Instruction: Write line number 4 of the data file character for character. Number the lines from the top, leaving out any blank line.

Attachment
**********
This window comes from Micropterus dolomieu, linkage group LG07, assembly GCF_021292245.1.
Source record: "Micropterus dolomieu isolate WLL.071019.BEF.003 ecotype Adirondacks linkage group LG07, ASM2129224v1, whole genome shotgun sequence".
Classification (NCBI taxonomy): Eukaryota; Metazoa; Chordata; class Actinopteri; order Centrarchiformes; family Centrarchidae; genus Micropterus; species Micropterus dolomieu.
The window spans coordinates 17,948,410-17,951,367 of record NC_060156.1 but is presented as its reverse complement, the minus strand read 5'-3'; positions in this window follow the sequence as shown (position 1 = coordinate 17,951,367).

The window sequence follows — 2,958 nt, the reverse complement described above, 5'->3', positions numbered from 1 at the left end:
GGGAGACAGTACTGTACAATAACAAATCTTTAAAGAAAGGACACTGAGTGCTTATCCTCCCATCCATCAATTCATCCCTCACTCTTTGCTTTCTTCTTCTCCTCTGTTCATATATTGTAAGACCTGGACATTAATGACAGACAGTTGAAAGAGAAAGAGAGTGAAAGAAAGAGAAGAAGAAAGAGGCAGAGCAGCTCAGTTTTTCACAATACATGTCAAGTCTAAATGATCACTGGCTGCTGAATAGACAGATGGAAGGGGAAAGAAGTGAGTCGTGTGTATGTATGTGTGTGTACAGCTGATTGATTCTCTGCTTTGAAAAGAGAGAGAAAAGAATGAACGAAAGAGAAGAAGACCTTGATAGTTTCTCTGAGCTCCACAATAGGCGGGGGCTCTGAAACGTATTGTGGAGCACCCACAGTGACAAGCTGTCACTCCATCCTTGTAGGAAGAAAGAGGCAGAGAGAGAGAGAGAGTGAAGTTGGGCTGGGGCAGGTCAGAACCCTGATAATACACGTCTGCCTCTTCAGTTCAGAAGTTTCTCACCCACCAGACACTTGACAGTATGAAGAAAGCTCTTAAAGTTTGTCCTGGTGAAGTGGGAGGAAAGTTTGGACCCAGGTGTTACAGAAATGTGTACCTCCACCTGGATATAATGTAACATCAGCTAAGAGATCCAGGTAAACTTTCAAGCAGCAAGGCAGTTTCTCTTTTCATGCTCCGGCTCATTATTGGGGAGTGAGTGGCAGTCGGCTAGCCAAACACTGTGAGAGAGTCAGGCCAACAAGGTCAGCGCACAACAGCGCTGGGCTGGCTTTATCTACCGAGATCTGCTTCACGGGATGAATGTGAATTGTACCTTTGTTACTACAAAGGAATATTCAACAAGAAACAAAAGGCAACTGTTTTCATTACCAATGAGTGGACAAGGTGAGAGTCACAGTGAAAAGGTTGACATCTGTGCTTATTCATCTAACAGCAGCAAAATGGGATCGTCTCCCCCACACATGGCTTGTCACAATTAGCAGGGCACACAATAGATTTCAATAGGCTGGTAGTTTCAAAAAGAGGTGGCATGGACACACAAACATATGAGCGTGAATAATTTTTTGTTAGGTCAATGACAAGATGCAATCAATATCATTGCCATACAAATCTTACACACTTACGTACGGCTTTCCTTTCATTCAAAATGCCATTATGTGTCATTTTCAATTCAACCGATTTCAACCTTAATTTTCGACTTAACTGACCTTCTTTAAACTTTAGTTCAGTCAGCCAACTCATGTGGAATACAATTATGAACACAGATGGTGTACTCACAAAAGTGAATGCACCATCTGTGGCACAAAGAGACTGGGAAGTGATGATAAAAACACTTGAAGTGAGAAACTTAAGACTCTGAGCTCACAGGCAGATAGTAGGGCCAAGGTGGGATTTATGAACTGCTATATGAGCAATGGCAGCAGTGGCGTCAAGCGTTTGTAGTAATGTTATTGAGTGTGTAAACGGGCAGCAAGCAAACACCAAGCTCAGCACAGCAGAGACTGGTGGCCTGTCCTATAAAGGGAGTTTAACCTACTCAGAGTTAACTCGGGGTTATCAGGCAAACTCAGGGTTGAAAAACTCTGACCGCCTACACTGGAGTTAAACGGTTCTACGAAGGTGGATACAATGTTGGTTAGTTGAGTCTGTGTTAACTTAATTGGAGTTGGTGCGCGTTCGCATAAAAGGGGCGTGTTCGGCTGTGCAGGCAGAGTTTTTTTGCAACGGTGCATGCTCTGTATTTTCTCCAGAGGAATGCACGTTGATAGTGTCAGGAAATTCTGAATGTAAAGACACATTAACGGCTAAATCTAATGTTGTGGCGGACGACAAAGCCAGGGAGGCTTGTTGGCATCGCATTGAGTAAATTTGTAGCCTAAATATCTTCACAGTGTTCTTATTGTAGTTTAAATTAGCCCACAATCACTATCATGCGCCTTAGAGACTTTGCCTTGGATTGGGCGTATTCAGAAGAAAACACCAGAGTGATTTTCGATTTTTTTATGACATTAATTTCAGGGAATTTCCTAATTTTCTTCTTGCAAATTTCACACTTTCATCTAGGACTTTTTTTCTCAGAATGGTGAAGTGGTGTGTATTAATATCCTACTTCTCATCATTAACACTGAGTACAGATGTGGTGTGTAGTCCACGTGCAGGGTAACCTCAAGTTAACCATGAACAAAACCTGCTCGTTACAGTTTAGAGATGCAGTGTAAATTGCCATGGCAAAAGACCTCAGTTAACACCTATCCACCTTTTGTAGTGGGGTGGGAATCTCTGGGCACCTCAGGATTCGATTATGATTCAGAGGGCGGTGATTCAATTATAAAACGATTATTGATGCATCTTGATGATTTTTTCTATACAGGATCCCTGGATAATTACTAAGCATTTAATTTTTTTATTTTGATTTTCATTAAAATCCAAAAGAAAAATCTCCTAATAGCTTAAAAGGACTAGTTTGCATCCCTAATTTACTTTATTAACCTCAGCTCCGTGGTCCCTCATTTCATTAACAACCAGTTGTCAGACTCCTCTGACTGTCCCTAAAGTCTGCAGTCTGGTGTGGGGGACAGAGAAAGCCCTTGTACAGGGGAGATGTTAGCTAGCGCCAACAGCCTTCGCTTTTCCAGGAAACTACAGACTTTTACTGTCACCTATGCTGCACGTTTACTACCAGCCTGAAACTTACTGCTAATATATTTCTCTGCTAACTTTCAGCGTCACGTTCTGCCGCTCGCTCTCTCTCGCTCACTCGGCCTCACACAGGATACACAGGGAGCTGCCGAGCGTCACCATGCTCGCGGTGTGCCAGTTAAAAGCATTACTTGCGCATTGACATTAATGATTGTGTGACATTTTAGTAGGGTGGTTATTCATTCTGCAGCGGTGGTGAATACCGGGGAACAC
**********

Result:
The window spans coordinates 17,948,410-17,951,367 of record NC_060156.1 but is presented as its reverse complement, the minus strand read 5'-3'; positions in this window follow the sequence as shown (position 1 = coordinate 17,951,367).